Greg Reyneke has what he calls a “scary scale” to rank the level of difficulty for the jobs he works on. A recent water treatment project in Uganda received a perfect 10 on the scary scale.
“It was a bakery in Uganda,” he explains. “This was a complex project since we could not visit the jobsite because of the tough political climate. We had to work remotely through the charitable national governing organizations and local subcontractors. This was a community set up to help impoverished people. There was a bakery, a butcher and a school. The pits they dug for sewage drained into one of the drinking water wells, resulting in fecal cross-contamination into the aquifer. When Johnny goes to the bathroom, Suzy is drinking what Johnny deposits. The water test came back so full of bacteria that even touching it with your hands could cause serious bodily harm. There was no equipment available to drill new wells and the entire community was at risk.”
In order to solve the problem, Reyneke, general manager of Orem, Utah-based wholesaler Intermountain Soft Water, deployed a filtration system that sequesters bacteria.
“It cost less than $1,000,” he says. “One thousand dollars made the difference between life and death. I was worried about people dying. The dire consequences of failure made this a very scary and important project.”
Intermountain Soft Water and its network of regional representatives have been providing innovative water treatment solutions around the globe since 1966. “You need someone that is not a one-trick pony,” Reyneke states. “We look at projects holistically and cover the bases. We’re not just selling one product all the time. You can’t do one size fits all when it comes to water problems. If there is a really difficult project or something complex, people come to us because we have the experience and the expertise.
“A traditional wholesaler may say, ‘Tell me what you want and I will get it for you.’ Water treatment is a little more complex than that. There are things people don’t understand and are often not aware of. What is the end goal you need to reach? We will help you get there. If the solution is something we don’t sell, we’ll put you in touch with someone who does.”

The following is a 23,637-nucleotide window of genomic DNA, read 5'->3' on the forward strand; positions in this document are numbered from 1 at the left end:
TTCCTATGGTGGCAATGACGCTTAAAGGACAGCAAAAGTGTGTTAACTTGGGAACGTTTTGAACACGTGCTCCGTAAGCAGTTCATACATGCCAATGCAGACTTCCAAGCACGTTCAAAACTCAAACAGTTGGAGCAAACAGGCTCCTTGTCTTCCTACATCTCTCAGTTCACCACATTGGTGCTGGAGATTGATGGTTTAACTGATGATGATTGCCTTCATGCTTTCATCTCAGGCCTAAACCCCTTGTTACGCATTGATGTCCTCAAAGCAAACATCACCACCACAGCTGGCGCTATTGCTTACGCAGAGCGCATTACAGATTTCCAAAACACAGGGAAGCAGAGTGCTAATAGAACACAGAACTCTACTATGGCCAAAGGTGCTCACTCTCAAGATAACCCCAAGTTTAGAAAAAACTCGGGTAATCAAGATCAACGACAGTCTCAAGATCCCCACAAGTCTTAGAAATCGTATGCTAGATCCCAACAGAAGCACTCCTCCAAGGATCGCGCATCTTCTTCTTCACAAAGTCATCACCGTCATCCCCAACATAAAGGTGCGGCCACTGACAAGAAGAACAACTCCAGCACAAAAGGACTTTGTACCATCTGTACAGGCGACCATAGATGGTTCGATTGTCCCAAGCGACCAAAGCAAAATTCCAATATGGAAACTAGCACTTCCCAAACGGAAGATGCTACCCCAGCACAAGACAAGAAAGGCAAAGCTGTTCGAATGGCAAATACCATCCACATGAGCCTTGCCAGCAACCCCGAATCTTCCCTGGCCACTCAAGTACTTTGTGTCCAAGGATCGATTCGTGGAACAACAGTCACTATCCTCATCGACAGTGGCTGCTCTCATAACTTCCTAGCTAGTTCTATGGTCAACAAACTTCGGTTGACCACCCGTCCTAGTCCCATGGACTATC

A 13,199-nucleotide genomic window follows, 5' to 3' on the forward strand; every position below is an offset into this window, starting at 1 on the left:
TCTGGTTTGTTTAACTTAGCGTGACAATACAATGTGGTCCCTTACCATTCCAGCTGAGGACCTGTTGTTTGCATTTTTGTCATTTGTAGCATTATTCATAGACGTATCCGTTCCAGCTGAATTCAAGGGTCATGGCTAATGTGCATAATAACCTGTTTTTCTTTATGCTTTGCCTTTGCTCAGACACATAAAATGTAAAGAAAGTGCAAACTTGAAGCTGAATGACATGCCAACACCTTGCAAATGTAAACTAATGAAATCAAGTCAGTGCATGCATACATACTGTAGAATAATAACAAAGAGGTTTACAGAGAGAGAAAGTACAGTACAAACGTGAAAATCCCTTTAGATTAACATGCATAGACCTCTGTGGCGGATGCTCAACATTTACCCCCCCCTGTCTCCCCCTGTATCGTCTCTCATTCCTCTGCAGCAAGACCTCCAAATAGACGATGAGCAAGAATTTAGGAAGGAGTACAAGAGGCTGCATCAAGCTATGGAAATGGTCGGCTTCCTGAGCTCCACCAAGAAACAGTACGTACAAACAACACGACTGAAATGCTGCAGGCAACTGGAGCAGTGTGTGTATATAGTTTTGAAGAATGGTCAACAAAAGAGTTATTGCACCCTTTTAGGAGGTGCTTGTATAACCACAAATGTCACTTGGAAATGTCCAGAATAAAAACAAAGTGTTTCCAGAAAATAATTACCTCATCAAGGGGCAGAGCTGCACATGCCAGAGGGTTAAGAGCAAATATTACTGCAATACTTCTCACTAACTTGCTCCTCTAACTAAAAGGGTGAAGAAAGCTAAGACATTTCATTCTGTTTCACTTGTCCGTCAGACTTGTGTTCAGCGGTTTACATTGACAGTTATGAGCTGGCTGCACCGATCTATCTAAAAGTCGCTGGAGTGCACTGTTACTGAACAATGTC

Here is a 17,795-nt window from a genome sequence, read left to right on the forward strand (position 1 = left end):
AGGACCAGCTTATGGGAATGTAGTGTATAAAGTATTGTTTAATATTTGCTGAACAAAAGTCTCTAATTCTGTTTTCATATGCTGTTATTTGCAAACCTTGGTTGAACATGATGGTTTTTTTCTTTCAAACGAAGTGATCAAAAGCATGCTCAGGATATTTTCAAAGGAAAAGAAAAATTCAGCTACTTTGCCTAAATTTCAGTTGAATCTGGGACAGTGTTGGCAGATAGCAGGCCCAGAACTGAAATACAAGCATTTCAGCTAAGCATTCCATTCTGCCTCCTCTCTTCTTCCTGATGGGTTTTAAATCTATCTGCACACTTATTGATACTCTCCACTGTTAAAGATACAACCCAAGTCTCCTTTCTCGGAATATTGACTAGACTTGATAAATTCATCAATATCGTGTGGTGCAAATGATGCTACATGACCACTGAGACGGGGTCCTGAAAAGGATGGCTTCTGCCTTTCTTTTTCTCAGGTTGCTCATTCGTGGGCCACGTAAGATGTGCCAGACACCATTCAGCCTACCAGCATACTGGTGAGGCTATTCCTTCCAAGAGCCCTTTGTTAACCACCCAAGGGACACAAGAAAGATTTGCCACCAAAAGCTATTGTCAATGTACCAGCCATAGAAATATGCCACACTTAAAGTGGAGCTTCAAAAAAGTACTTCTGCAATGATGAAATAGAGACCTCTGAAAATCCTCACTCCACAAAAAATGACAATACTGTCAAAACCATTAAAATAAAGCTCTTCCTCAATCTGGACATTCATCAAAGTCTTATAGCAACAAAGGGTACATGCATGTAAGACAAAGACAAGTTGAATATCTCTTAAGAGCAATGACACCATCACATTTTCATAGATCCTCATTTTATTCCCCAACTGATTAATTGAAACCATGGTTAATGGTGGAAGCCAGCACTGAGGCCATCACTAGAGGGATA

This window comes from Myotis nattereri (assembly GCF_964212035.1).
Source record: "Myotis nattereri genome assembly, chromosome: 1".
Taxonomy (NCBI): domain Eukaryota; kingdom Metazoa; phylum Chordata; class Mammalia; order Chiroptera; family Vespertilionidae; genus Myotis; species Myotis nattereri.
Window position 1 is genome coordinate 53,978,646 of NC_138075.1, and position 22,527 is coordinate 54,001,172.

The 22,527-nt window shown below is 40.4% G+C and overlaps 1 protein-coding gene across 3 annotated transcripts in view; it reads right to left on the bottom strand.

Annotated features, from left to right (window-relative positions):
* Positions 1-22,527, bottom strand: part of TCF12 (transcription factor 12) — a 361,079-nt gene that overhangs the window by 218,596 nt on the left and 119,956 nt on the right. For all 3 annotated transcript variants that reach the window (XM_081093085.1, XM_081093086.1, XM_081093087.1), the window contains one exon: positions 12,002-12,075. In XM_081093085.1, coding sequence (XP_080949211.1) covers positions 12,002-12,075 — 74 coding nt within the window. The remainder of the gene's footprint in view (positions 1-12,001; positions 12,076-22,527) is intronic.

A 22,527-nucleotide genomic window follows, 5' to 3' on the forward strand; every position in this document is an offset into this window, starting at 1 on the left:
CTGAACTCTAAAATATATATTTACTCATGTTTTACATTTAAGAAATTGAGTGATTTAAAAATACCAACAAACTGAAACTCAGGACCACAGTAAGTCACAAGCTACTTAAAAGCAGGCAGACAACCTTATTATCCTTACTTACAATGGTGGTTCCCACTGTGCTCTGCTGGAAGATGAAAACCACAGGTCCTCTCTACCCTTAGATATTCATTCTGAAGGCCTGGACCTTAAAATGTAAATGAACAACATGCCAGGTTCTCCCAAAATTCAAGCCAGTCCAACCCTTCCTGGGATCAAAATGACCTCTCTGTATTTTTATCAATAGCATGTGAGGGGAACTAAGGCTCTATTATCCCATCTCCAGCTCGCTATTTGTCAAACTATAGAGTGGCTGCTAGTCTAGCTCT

Reyneke and his crew encountered a major water problem at the 378-sq.-mi. Capitol Reef Field Station in central Utah. The earth science research station, nestled in a picturesque canyon setting in a desert climate, is a joint effort between Utah Valley University and the U.S. National Parks Service. The solar-powered village allows researchers and students to gain experience in the field. However, the station’s location is remote. It’s located nine miles from the visitor’s center and there is no cell service or other utility infrastructure.
Eye-popping numbersReyneke, a Pretoria, South Africa native who worked as an electrical engineer before being “bitten by the water bug,” was tasked with solving the solar-powered village’s extreme and chronic problems with hard water and other contaminants, specifically in the complex that houses researchers and students.
“They need water for all the students that stay there; water for cooking, bathing and drinking,” he says.
Statistically, Reyneke explains water measuring more than 1 grain per gallon is considered hard. Anything measuring 13 to 15 grains is extremely hard.
“This place was averaging 77 to 120 grains per gallon,” he states. “It was unbelievable. If there are 7,000 grains in a pound and 25 people there are using water and each one uses 20 gallons a day, that’s 50,000 grains of hardness every day. That means they are processing 7 pounds of solid rock through the building each day it is in operation. That can’t happen. It was scary. In addition to hard water problems, the water was completely unsuitable for human consumption due to iron, sulfates, tannins and nitrate contamination.
“There was enough stuff in there to make animals sick. It was a step down from drinking swamp water. If you drank that water you would have a very bad case of diarrhea. The level of contamination would destroy any water-using fixtures. We had to get rid of it.”
Further complicating matters was the insistence that no chemicals be injected into the water. “Anything that went in there had to be approved by the park service and the state,” Reyneke says. “They wanted nothing being discharged back into the ground that wasn’t there when we started except for human waste.”